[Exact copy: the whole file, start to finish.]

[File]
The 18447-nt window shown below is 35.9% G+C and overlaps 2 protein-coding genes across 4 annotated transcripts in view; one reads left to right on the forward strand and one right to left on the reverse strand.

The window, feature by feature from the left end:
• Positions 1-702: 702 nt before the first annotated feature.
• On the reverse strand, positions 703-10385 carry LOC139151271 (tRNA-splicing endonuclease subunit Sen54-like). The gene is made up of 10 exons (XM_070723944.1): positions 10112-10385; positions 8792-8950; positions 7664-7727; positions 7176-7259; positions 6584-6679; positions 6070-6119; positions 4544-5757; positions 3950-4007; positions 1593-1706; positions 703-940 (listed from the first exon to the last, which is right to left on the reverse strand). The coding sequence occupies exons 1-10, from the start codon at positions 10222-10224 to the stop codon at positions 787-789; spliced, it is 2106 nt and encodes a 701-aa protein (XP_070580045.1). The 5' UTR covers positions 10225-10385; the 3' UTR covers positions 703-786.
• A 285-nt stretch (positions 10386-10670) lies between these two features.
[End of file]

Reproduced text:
The 18447-nt window shown below is 35.9% G+C and overlaps 2 protein-coding genes across 4 annotated transcripts in view; one reads left to right on the forward strand and one right to left on the reverse strand.

The window, feature by feature from the left end:
• Positions 1-702: 702 nt before the first annotated feature.
• On the reverse strand, positions 703-10385 carry LOC139151271 (tRNA-splicing endonuclease subunit Sen54-like). The gene is made up of 10 exons (XM_070723944.1): positions 10112-10385; positions 8792-8950; positions 7664-7727; positions 7176-7259; positions 6584-6679; positions 6070-6119; positions 4544-5757; positions 3950-4007; positions 1593-1706; positions 703-940 (listed from the first exon to the last, which is right to left on the reverse strand). The coding sequence occupies exons 1-10, from the start codon at positions 10222-10224 to the stop codon at positions 787-789; spliced, it is 2106 nt and encodes a 701-aa protein (XP_070580045.1). The 5' UTR covers positions 10225-10385; the 3' UTR covers positions 703-786.
• A 285-nt stretch (positions 10386-10670) lies between these two features.